The “Scribblenauts” structure remains the same as previous installments in the series. The goal is to collect all of the Starites. Maxwell, and DC’s cast of heroes are on the hunt for these magical instruments. Meanwhile, Maxwell’s evil doppelganger and the fearsome DC rogue gallery are hungry for the Starites’ power, too. It’s up to Maxwell to clean up the DC worlds in this classic battle of heroes versus villains.
Each area is set in a different DC setting. Gotham’s zone is split into different areas like the city, Arkham Asylum, and Joker’s Funhouse. Metropolis is another set of levels including the Fortress of Solitude and downtown Metropolis. The third group contains the rest of the DC leftovers like OA, Center City, and Themyscira.
Each area has one mission that earns a Starite. Other smaller puzzles are randomly generated. These puzzles are presented by townspeople, or more often by a wide array of DC characters. Solving these puzzles earns reputation. Reputation can be used to unlock new areas. Revisiting areas spawns new puzzles, but the Starite missions are a “one and done” deal in each zone.
The DC character Mxyzptlk adds his mystical antics by adding a new wrinkle to the “Scribblenauts” formula. He will appear when revisiting an area to present an obstacle to make puzzles in that area more difficult. For example, Maxwell will only be able to create things that start with a specific letter, or he won’t be able to use adjectives. As if the game wasn’t challenging enough, these Mxyzptlk challenges make the puzzles so hard to the point that it’s not even worth the double reputation it yields.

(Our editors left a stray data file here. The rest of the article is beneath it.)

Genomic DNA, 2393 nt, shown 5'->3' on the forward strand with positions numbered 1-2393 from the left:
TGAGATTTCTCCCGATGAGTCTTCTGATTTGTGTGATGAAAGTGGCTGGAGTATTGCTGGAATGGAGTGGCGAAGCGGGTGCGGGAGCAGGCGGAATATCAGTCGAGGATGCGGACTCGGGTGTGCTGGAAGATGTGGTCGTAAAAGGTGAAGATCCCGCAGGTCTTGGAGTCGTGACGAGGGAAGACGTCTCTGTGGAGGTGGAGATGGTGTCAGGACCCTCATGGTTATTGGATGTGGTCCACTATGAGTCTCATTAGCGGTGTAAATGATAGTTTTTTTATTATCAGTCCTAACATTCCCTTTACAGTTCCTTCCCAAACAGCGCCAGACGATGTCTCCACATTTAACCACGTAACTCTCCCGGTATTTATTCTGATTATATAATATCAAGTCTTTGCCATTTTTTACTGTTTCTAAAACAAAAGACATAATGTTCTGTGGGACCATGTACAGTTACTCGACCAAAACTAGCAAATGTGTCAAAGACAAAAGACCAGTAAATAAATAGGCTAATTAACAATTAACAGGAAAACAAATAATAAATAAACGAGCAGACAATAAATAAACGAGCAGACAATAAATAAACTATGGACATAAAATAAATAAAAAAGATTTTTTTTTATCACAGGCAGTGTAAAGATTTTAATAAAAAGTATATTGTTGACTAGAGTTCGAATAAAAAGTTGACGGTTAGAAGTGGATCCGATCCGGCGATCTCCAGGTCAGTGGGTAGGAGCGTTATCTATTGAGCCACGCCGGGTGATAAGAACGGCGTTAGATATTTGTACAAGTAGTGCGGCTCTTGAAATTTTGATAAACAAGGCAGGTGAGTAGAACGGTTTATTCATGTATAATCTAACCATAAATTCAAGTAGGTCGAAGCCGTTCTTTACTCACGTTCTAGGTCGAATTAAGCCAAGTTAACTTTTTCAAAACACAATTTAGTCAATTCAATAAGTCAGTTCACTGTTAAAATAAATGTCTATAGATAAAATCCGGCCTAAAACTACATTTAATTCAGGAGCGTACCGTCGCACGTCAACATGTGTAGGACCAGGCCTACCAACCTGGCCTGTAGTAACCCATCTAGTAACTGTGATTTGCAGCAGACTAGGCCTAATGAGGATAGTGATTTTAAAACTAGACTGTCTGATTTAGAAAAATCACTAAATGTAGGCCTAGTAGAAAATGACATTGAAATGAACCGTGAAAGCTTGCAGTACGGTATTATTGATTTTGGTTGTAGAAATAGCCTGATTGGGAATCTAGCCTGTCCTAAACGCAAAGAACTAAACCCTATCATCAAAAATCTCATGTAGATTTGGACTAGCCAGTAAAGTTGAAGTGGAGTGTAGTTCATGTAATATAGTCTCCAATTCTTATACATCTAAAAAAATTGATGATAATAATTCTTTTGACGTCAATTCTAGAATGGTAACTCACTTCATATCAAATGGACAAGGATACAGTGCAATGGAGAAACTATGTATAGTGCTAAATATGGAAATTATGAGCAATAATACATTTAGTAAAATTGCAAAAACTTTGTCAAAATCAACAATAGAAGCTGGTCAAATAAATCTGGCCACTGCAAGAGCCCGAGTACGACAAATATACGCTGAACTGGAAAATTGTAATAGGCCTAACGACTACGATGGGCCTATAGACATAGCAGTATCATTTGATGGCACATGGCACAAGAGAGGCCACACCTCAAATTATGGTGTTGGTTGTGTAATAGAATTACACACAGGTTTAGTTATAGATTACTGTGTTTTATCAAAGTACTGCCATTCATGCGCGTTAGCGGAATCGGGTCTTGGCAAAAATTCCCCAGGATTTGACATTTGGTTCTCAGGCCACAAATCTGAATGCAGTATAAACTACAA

“Scribblenauts Unmasked” is difficult if you’re not a DC Comics junky. I consider myself a comic book geek. I know more about Batman lore than any other superhero. Sadly, I don’t come anywhere close to knowing enough to get the most out of this game. This is a major hindrance when trying to solve the game’s puzzles. Often times I'll need to summon a character’s friend, or weapon, or enemy. This is an impossible feat if I don’t even know what character I’m looking at. To give you an idea of the scope of this game, there are 34 different versions of Batman that can be summoned. That’s just one character. Think of the rest of the DC squad and all of their different iterations throughout the years.
Having such a deep bench makes the Hero Creator a neat addition. The hero creator allows you to mix and match different parts and abilities to create your very own characters. Like much of the game, this will appeal to the major DC fans.
Because of the enormity of "Unmasked's" glossary, there's serious replay value that comes with the $60 price tag. If you're a DC Comics expert, finding new ways to solve puzzles will be enjoyable even after the story is complete. Attempting to stump the game with obscure characters provides a fun meta-game, too.
“Scribblenauts Unmasked” is an ambitious title that pairs two very different worlds. Blending the cartoonish world of “Scribblenauts” and the gritty DC Universe somehow works. But “Unmasked” is much more of a game for DC fans than it is geared towards “Scribblenauts” fans. Those who aren’t familiar with DC’s deep lore won’t get much out of the experience. Those who are will have a blast.
8.25 out of 10
Ridiculously huge cast of DC characters
Good blend of cartoonish and gritty
Alienates those who aren't fans of DC
More for DC fans than Scribblenaut fans
|Platform||Wii U (reviewed), 3DS, PC|